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'New' GM gets the go-ahead

Judge OKs a sale of the assets, clearing the way for bankruptcy to end.

July 06, 2009|Ken Bensinger

A federal bankruptcy judge has cleared the way for a sale of the bulk of General Motors Corp.'s assets to a new entity, opening the door for the troubled automaker to emerge from Chapter 11 early this week.

The decision, handed down by Judge Robert E. Gerber in New York late Sunday night, came over the objections of some 850 parties.

They argued in court last week that the sale would shortchange creditors, dealers, car owners and others.

GM countered by saying that the plan to emerge from bankruptcy in this manner was the best for all parties, and that delaying such a sale could jeopardize the automaker's chances of receiving further aid from the federal government, potentially forcing a complete breakup of the company.

Indeed, last Harry Wilson, a member of the Treasury Department's autos task force, testified last week that the government had no intentions of funding GM after July 10.

Judge Gerber, in his decision, clearly agreed with that opinion.

"The only alternative to an immediate sale is liquidation -- a disastrous result for GM's creditors, its employees, the suppliers who depend on GM for their own existence, and the communities in which GM operates," the judge wrote. "In the event of a liquidation, creditors now trying to increase their incremental recoveries would get nothing."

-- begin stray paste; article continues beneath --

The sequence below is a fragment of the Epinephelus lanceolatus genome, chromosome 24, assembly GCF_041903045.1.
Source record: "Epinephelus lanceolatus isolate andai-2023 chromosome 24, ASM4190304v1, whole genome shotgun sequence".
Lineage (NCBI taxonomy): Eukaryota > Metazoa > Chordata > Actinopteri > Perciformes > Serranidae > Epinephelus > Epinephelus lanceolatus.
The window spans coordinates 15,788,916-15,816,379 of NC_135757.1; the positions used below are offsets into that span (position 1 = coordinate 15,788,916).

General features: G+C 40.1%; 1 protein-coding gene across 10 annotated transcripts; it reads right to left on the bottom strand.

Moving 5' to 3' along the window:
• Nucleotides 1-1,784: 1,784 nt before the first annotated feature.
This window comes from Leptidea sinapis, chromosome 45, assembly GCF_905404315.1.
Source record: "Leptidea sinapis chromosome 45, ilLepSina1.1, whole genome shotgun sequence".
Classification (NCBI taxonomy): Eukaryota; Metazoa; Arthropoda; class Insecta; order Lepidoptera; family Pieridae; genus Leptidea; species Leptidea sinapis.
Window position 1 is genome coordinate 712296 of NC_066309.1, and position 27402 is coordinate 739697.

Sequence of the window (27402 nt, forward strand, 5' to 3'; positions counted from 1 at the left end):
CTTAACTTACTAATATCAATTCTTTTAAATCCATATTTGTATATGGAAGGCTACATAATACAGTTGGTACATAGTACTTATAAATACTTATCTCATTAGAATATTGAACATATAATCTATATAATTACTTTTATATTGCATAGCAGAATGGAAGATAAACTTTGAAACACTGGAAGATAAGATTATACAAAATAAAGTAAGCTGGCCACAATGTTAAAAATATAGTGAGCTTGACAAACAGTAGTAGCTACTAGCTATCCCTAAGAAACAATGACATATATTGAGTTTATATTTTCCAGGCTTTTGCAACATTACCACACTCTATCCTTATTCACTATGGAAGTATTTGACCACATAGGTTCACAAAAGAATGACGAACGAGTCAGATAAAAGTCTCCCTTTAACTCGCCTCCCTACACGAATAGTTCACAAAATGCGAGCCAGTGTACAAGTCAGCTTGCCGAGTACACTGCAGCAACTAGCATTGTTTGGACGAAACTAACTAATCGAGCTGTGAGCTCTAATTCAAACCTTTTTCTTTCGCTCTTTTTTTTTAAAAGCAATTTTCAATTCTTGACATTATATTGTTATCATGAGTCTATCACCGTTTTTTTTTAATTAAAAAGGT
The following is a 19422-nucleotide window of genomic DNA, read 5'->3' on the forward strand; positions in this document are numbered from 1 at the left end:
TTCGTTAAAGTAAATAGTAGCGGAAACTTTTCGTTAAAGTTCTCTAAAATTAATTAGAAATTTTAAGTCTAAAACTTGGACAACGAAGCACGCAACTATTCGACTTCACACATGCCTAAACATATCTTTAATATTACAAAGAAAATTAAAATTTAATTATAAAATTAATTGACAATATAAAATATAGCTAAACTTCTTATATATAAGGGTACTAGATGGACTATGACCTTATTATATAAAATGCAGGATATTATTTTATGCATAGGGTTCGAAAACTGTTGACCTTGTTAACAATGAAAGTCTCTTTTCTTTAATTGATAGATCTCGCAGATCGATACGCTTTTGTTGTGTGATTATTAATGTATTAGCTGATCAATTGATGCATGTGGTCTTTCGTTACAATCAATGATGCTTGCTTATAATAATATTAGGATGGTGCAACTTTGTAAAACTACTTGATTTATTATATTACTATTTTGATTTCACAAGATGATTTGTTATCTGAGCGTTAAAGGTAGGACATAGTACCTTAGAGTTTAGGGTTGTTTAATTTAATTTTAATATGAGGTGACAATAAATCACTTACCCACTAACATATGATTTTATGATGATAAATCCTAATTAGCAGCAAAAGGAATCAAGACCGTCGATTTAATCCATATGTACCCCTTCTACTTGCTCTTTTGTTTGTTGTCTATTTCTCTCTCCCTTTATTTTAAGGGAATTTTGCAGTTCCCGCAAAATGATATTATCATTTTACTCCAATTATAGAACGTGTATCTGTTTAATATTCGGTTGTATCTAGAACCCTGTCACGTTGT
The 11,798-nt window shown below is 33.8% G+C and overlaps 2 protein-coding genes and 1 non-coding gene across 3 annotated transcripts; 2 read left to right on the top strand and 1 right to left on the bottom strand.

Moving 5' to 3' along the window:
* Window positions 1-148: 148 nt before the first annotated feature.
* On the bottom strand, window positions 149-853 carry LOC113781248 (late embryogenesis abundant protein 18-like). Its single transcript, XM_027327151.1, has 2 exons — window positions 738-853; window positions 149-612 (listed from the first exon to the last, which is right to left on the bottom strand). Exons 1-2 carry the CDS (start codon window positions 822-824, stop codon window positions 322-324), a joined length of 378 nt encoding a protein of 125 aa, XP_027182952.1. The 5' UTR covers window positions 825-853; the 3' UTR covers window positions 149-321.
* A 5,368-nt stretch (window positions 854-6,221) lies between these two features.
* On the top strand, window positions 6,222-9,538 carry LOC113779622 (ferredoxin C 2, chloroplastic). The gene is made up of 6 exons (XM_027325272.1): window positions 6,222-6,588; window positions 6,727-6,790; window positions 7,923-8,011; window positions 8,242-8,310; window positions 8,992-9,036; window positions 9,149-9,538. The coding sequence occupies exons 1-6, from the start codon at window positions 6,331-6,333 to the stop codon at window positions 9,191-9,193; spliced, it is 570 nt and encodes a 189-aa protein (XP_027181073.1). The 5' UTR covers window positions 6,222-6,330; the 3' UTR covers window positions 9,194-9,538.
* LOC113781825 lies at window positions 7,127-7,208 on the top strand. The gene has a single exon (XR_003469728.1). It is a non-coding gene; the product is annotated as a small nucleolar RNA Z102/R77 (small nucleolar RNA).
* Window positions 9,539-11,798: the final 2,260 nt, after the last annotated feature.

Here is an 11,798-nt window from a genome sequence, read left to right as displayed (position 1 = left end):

With Sunday's decision, GM and the government will be able to carry out the plan to sell much of the automaker's assets, including Chevrolet, Buick, GMC and Cadillac, to a new entity, while leaving other parts of the company behind.

That money -- $1.18 billion, which will be lent to GM by the Treasury Department -- will be used by the "old" GM to wind-down the estate and use sale proceeds to pay off both secured and unsecured creditors.

Unlike Chrysler's acquisition by Fiat, GM will not be sold to another company.

Instead, it will be purchased by a new entity that will be 60% owned by the federal government, which is lending GM $30.1 billion in addition to money it's already lent to it.

The remaining stake will be divided between the United Auto Workers union, the governments of Canada and Ontario, Canada, and a group of GM's bondholders.

The "new" GM will initially be privately held, with plans to publicly trade stock next year.

That purchase is expected to take place as soon as today.

If so, it will mean that GM will have emerged from what is one of the largest bankruptcies in U.S. history in scarcely more than a month.


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